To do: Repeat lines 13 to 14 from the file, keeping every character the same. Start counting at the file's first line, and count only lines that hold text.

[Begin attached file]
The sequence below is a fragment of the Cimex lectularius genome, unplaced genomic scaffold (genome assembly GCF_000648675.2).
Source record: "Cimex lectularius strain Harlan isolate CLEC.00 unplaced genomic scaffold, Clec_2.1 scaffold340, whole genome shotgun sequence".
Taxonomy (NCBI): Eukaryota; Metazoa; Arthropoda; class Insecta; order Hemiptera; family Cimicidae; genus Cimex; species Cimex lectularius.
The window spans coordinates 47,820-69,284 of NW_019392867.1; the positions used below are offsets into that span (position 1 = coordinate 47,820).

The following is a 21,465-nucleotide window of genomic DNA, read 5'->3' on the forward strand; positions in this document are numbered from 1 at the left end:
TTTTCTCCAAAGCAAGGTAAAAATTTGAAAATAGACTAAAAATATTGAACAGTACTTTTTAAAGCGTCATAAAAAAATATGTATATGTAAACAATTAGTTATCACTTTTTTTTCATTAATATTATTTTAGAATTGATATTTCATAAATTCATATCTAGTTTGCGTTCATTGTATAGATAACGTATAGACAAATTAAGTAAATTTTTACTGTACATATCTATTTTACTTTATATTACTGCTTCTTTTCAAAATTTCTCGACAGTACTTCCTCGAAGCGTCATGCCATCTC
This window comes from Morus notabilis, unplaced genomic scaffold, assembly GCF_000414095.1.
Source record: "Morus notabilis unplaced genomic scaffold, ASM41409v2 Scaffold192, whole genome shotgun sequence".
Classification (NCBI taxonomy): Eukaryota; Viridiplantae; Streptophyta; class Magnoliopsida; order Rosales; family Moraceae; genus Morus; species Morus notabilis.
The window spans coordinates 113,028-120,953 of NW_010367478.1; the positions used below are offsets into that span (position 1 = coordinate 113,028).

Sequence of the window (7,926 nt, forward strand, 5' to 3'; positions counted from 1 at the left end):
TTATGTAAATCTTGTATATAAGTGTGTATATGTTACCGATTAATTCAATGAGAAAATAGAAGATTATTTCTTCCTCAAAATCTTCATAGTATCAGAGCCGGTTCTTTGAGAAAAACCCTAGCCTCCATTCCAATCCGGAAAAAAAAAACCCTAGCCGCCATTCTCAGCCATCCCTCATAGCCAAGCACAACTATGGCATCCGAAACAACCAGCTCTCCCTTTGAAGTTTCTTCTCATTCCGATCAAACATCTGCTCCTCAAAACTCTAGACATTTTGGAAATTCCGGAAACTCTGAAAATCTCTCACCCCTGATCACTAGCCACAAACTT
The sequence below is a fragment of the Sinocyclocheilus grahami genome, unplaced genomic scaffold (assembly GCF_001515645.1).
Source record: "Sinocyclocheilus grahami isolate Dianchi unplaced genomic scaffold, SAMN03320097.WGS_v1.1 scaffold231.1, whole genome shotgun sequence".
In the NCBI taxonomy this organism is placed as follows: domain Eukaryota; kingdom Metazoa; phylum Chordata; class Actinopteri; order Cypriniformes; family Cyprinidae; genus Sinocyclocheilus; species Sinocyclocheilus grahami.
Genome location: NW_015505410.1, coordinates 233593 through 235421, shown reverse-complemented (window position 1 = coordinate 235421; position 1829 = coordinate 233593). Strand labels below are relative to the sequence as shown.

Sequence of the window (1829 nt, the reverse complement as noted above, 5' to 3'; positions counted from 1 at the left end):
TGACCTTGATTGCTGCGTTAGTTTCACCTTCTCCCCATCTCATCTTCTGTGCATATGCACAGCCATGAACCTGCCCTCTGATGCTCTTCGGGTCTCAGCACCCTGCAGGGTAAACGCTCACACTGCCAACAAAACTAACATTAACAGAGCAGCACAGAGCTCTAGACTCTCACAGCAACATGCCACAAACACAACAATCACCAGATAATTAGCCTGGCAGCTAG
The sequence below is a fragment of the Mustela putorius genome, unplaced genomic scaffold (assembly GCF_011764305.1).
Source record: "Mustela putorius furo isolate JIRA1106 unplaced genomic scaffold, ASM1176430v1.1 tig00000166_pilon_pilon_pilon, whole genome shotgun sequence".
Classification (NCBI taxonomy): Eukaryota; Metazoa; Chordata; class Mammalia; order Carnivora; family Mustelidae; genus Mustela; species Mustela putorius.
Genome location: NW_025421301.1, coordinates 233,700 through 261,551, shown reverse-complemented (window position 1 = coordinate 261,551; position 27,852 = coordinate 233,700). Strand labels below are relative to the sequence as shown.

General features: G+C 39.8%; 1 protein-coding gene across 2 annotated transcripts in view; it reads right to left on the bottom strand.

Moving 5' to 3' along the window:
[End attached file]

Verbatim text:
The sequence below is a fragment of the Sinocyclocheilus grahami genome, unplaced genomic scaffold (assembly GCF_001515645.1).
Source record: "Sinocyclocheilus grahami isolate Dianchi unplaced genomic scaffold, SAMN03320097.WGS_v1.1 scaffold231.1, whole genome shotgun sequence".